techIf those brochure kitchens look a little too perfect to be true, well, that’s probably because they are
Arts and Entertainment
Alex Kapranos of Franz Ferdinand performs live
music Pro-independence show to take place four days before vote
News
news Video - hailed as 'most original' since Benedict Cumberbatch's
News
i100
Life and Style
The longer David Sedaris had his Fitbit, the further afield his walks took him through the West Sussex countryside
lifeDavid Sedaris: What I learnt from my fitness tracker about the world
Arts and Entertainment
Word master: Self holds up a copy of his novel ‘Umbrella’
boksUnlike 'talented mediocrity' George Orwell, you must approach this writer dictionary in hand
News
i100
Latest stories from i100
Have you tried new the Independent Digital Edition apps?
Independent Dating
and  

By clicking 'Search' you
are agreeing to our
Terms of Use.

iJobs Job Widget
iJobs General

SQL Implementation Consultant (VB,C#, SQL, Java, Eclipse, integ

£40000 - £50000 per annum + benefits+bonus+package: Harrington Starr: SQL Impl...

SQL Technical Implementation Consultant (Java, BA, Oracle, VBA)

£45000 - £55000 per annum + Benefits + Bonus: Harrington Starr: SQL Technical ...

Head of IT (Windows, Server, VMware, SAN, Fidessa, Equities)

£85000 per annum: Harrington Starr: Head of IT (Windows, Server, VMware, SAN, ...

Lead C# Developer (.Net, nHibernate, MVC, SQL) Surrey

£55000 - £60000 per annum + Benefits + Bonus: Harrington Starr: Lead C# Develo...

Day In a Page

Alexander Fury: The designer names to look for at fashion week this season

The big names to look for this fashion week

This week, designers begin to show their spring 2015 collections in New York
Will Self: 'I like Orwell's writing as much as the next talented mediocrity'

'I like Orwell's writing as much as the next talented mediocrity'

Will Self takes aim at Orwell's rules for writing plain English
Meet Afghanistan's middle-class paint-ballers

Meet Afghanistan's middle-class paint-ballers

Toy guns proving a popular diversion in a country flooded with the real thing
Al Pacino wows Venice

Al Pacino wows Venice

Ham among the brilliance as actor premieres two films at festival
Neil Lawson Baker interview: ‘I’ve gained so much from art. It’s only right to give something back’.

Neil Lawson Baker interview

‘I’ve gained so much from art. It’s only right to give something back’.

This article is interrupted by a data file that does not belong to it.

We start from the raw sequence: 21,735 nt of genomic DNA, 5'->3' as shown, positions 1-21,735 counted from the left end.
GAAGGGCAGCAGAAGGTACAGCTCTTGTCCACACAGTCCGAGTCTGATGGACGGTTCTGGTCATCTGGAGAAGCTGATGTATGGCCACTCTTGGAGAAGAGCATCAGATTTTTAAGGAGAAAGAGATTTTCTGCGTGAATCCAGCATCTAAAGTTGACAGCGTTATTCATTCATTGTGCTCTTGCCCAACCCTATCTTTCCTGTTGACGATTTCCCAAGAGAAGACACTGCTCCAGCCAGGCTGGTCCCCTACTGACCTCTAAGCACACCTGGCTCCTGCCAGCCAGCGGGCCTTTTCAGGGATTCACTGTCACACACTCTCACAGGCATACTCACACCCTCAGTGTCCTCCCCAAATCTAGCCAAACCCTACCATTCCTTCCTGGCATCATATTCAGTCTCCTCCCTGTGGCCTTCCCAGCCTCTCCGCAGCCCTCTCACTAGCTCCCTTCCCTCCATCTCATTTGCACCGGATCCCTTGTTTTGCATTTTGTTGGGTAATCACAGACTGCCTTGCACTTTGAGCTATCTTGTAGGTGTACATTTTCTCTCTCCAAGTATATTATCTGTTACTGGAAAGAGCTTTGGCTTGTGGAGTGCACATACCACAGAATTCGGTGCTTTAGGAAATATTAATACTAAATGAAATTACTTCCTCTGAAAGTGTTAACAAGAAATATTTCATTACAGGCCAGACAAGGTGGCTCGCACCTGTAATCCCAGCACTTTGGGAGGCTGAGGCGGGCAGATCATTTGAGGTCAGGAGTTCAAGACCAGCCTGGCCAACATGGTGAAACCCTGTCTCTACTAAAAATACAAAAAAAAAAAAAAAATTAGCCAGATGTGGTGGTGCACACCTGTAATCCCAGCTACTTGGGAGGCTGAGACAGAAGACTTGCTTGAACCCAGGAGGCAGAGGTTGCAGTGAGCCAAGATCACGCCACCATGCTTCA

The other Mugabe who is lining up for the Zimbabwean presidency

The other Mugabe who is lining up for the Zimbabwean presidency

Wife of President Robert Mugabe appears to have her sights set on succeeding her husband
The model of a gadget launch: Cultivate an atmosphere of mystery and excitement to sell stuff people didn't realise they needed

The model for a gadget launch

Cultivate an atmosphere of mystery and excitement to sell stuff people didn't realise they needed
Alice Roberts: She's done pretty well, for a boffin without a beard

She's done pretty well, for a boffin without a beard

Alice Roberts talks about her new book on evolution - and why her early TV work drew flak from (mostly male) colleagues
Get well soon, Joan Rivers - an inspiration, whether she likes it or not

Get well soon, Joan Rivers

She is awful. But she's also wonderful, not in spite of but because of the fact she's forever saying appalling things, argues Ellen E Jones
Doctor Who Into the Dalek review: A classic sci-fi adventure with all the spectacle of a blockbuster

A fresh take on an old foe

Doctor Who Into the Dalek more than compensated for last week's nonsensical offering
Fashion walks away from the celebrity runway show

Fashion walks away from the celebrity runway show

As the collections start, fashion editor Alexander Fury finds video and the internet are proving more attractive
Meet the stars of TV's Wolf Hall... and it's not the cast of the Tudor trilogy

Meet the stars of TV's Wolf Hall...

... and it's not the cast of the Tudor trilogy
Weekend at the Asylum: Europe's biggest steampunk convention heads to Lincoln

Europe's biggest steampunk convention

Jake Wallis Simons discovers how Victorian ray guns and the martial art of biscuit dunking are precisely what the 21st century needs
Don't swallow the tripe – a user's guide to weasel words

Don't swallow the tripe – a user's guide to weasel words

Lying is dangerous and unnecessary. A new book explains the strategies needed to avoid it. John Rentoul on the art of 'uncommunication'
Daddy, who was Richard Attenborough? Was the beloved thespian the last of the cross-generation stars?

Daddy, who was Richard Attenborough?

The atomisation of culture means that few of those we regard as stars are universally loved any more, says DJ Taylor